Yet the temptation to cut costs, especially those races where ESPN's trucks show up to cover just a single Nationwide event, will loom large. Ratings for a Nationwide race in March from Las Vegas do not justify the costs to broadcast the event. This is particularly true given the fact that every dollar ESPN spends to build up NASCAR now will go towards another network's bottom line come the following season. That next contract is also better structured to help NASCAR's television partners defray the costs of broadcasting as both Nationwide and Sprint Cup schedules will be split between Fox and NBC. This split ensures that production costs will likewise be split between two races most weekends.
If NASCAR plays hardball with ESPN and TNT the consequences for next season could be brutal. ESPN is billed as the “World Wide Leader in Sports” and their overall ratings justify that claim. They have a sports megaphone that is able to drive viewers towards your product- or away from it. Think that ESPN doesn't provide enough NASCAR coverage now? Imagine what would happen should they try to stiff ESPN on this deal. And the network could easily fill that motorsports void by placing greater emphasis on other forms of racing. After all, the company still will have the rights to several IndyCar events per year including the crown jewel Indianapolis 500. Why not promote a series that's working with them over the one working against them?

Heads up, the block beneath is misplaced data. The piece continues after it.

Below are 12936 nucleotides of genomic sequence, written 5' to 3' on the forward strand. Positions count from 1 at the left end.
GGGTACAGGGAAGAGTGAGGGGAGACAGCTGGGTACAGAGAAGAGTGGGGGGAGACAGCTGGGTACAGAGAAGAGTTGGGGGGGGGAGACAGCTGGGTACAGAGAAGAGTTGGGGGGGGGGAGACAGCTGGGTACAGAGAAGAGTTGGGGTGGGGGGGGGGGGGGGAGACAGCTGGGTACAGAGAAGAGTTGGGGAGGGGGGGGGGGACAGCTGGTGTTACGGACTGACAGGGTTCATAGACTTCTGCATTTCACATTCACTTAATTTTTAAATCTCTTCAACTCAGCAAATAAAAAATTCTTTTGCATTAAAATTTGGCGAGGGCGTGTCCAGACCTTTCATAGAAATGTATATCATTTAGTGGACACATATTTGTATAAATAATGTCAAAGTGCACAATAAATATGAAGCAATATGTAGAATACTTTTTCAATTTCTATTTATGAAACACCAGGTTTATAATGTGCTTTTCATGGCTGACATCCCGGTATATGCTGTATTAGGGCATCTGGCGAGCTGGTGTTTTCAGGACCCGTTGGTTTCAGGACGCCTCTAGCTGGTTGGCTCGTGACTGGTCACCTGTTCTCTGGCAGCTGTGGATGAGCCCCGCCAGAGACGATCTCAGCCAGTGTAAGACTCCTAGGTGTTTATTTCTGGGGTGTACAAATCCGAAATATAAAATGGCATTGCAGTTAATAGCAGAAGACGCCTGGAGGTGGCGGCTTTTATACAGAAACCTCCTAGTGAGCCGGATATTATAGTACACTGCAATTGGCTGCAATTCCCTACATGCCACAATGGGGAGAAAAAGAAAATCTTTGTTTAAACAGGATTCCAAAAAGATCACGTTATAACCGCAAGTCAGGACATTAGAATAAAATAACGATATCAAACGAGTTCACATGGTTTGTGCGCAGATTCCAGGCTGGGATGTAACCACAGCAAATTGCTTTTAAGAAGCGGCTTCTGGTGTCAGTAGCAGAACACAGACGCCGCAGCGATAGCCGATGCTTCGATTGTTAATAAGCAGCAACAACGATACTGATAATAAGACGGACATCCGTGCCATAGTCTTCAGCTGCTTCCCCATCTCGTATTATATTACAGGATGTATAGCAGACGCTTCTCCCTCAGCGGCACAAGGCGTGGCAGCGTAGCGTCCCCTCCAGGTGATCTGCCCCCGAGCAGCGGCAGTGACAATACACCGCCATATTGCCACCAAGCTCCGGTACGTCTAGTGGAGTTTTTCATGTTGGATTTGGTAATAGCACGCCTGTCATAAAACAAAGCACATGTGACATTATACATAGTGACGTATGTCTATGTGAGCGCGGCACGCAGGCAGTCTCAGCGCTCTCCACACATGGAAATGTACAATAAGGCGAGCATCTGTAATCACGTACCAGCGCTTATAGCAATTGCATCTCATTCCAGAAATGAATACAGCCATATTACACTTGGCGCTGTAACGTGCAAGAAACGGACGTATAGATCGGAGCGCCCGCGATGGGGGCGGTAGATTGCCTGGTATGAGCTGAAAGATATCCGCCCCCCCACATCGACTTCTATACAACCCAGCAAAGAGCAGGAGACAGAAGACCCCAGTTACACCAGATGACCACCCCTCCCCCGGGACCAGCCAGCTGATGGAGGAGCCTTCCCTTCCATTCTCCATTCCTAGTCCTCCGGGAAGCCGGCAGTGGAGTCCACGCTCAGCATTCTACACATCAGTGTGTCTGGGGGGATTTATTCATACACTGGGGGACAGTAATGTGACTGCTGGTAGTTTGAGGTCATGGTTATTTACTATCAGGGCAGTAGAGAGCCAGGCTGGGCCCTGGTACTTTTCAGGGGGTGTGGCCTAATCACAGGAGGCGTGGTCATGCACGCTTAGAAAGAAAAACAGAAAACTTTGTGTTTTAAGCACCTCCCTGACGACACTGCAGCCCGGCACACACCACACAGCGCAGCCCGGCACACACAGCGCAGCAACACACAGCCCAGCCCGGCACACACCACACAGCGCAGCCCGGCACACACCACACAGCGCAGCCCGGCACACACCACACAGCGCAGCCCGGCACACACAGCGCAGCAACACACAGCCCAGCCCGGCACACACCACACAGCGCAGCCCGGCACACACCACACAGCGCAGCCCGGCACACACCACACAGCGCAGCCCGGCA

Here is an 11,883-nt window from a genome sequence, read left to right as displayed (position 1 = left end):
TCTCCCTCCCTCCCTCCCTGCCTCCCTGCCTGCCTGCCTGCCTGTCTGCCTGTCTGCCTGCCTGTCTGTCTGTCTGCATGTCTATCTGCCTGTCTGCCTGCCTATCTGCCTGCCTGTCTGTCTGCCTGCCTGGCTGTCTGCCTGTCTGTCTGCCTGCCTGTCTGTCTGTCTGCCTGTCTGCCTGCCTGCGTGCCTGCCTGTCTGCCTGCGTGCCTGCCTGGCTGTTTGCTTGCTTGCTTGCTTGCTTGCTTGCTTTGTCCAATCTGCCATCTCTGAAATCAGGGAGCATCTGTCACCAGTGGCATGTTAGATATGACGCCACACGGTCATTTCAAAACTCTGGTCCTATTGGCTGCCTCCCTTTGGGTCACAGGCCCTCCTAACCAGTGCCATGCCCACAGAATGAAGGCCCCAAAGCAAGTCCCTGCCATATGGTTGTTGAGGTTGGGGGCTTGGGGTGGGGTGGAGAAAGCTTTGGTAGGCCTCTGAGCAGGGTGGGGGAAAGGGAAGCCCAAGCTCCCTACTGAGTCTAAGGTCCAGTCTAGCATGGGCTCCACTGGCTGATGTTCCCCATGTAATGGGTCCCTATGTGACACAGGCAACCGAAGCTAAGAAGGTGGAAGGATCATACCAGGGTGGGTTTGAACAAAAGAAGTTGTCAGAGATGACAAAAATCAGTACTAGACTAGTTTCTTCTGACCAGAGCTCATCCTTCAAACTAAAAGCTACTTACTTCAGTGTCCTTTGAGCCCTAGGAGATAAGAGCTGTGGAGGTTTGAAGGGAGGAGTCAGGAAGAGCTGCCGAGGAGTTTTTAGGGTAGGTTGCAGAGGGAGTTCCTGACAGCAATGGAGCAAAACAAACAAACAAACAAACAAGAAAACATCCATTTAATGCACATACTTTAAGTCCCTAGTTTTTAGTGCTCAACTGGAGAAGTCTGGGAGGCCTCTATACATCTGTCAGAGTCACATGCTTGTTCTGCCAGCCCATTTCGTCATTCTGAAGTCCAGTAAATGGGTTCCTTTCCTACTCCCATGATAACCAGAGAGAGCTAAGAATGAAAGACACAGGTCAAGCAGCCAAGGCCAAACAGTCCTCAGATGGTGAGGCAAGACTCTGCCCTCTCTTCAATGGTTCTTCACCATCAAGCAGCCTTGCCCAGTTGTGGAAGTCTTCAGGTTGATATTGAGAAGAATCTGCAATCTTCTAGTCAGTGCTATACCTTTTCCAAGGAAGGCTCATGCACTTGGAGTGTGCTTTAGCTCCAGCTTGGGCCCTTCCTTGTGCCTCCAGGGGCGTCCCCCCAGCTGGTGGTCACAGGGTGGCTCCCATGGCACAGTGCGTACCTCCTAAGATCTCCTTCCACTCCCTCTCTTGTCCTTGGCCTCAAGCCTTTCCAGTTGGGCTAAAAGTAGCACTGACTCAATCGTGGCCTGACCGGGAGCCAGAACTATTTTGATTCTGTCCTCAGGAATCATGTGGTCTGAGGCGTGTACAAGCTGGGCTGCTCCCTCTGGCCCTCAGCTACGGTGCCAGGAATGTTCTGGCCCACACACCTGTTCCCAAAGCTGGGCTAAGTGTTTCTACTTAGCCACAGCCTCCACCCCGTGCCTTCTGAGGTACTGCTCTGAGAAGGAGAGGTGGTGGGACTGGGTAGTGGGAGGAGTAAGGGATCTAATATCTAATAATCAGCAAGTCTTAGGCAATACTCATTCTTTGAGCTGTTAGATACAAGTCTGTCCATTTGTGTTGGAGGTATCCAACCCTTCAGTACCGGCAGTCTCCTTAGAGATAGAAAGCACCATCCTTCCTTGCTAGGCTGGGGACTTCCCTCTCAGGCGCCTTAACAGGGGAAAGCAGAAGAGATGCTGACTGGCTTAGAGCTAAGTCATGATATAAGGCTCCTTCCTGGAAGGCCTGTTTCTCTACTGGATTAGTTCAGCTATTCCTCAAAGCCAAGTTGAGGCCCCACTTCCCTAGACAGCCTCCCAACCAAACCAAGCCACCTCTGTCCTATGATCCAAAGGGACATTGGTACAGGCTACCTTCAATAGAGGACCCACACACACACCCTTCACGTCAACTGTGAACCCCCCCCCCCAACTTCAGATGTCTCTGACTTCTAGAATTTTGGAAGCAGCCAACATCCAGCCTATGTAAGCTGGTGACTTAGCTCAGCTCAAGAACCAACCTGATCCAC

Auto racing is a difficult sport to cover under any circumstances and a lame duck status makes it nearly an impossible one. Action can take place at any point on the racing surface and sometimes off of it. You need a wide range of camera to capture the action, multiple reporters on pit road to get critical information, and skilled people in the production trucks to beam out a coherent product. All of those items cost money. Should the networks look to cut racing costs those are the areas they will do it. Three pit road reporters? Cut it to one. Someone monitoring the race scanners for good material? Cut that, just take a live snippet here and there instead. Cut the number of cameras (and camera crews) in half; most of the race comes from a handful of shots anyway. Who cares if a major incident is missed? It's not like they're coming back next year.
NASCAR cannot afford to have disinterested broadcast partners with little invested in the future. The sport is only now beginning to recover from the economic meltdown and recession several years ago; overall attendance is inching up at most tracks and TV ratings (for the most part) have stabilized after a multi-year free fall. An engaged broadcast partner doing everything possible to put out a quality TV race product is critical to that recovery. Fans at home have high expectations of a race broadcast; missing a wreck or re-start is considered an inexcusable error no matter how common it was just a decade ago.